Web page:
Tuesday, December 29, 2009

Fay Has Died

Fay, a victim of dog fighting and literally the face of the Humane Society of Missouri's ongoing struggle against the savage "sport" has passed away.

She had recently undergone surgery to repair her lips - ripped off during her fighting days - and following the surgery she went into cardiac arrest.

The complete story can be found here.

This poor girl personified the horrors of dog fighting and was on the road to recovery. Unfortunately, Fay didn't complete her journey. But this sweet dog did get to know what life with caring, loving people could be like, and we should be thankful for that.

My heart goes out to the people at HSMO and MuttsNStuff for their loss.

(Picture from MuttsNStuff The Mutts Blog.)

Monday, December 28, 2009

The ASPCA Recommends Against BSL!


The ASPCA has released clear and specific recommendations in a position statement in which they oppose breed bans.

Putting forth a well-constructed argument, supported by - gulp - research and facts, the ASPCA has done an excellent job of developing a statement that applies to individual dogs and their owners/guardians, and NOT to specific breeds.
"...the ASPCA is not aware of credible evidence that breed-specific laws make communities safer either for people or other companion animals. There is, however, evidence that such laws unfairly target responsible pet guardians and their well-socialized dogs, are inhumane and impede community safety and humane sheltering efforts (Sacks et al., 2000; Wapner, 2000; Taylor, 2004). Although multiple communities have been studied where breed-specific legislation has been enacted, no convincing data indicate this strategy has succeeded anywhere to date (Klaassen et al., 1996; Ott et al., 2007; Rosado, 2007). Conversely, studies can be referenced that evidence clear, positive effects of carefully crafted, breed-neutral laws (Bradley, 2006)."
By including a combination of laws such as the mandatory sterilization of shelter animals, leash laws, tethering/chaining laws, and holding dog guardians financially accountable for a dog's actions, this position statement could be the foundation we've been searching for for so long.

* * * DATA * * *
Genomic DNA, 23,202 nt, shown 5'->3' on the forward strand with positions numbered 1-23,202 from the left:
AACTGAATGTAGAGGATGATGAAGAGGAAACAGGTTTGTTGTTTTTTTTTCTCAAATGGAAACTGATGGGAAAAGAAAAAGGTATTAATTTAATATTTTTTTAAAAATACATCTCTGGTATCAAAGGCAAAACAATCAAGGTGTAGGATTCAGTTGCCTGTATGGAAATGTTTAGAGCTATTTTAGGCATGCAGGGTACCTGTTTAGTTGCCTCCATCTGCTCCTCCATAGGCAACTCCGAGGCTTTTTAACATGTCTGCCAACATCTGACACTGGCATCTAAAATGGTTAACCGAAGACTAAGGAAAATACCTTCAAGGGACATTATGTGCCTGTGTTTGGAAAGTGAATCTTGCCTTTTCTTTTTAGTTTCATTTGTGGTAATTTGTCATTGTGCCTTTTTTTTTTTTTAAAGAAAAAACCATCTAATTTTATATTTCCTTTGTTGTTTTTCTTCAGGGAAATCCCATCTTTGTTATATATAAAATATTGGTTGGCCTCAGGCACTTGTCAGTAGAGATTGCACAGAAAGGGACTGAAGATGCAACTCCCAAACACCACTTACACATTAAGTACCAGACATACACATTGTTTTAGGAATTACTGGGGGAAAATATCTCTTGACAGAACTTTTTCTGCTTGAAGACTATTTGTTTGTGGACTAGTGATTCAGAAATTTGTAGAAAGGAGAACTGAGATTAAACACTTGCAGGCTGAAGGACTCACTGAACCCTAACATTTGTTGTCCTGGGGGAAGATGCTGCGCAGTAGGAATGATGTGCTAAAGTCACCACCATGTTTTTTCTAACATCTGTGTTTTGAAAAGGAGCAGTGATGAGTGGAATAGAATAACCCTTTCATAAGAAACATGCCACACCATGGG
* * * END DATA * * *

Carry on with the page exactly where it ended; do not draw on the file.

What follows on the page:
Friday, December 25, 2009

Santa? Is that you?

Santa? Is that you?
Great. Caught me on the sofa. Coal again this year.

Oh, well, Merry Christmas everyone!

Wednesday, December 23, 2009

Twelve - It's not just for Days of Christmas

Christmas is only a couple of days away, and it marks Trouper's unofficial birthday. Unofficial because we really don't know what his real birthday is; I only know that we rescued him in 1999 and he was about a year old. Since he's such a happy and jolly fella, we decided that December 25th would be an appropriate day to celebrate his birthday.

What hit me like a load of bricks was that this will be his 12th birthday. Not only that, but in the next few months, two more of my dogs will be turning twelve. YIKES! WHEN DID THIS HAPPEN?? When did twelve years fly by? (And why don't they act their age, doggonnit?!)

We rescued Trouper from New England Border Collie Rescue. He was almost perfect from Day One. Except for the time he jumped on the island in the kitchen the first week we had him. I guess we weren't paying enough attention to him - it's so easy to ignore the big black and white hairy thing under your feet, and following you everywhere. But it was just that one time; you know how quick Border Collies are to learn and all that...

He never had a stitch of the herding instinct in him, never cared about agility, and (as you can see in the picture) always liked lobbing about, just taking in as much love as he possibly could. It's how he earned the nickname Casanova. People, dogs, lizards, the remote control; you name it, he loves it. He'd lick your face off if you let him. (Good to know: he often eats poop.)

Buster is the next to hit the big 1-2, in February. Even though he's a rescue, we know his birthdate because we have his papers.

He was given up twice before he was nine months old. The second time, he was tied to the rescue's railing and left there. Nine months old! He's just a little, teeny Parson Russell, for heavens sake (who could take down a Grizzly) he wouldn't hurt a fly.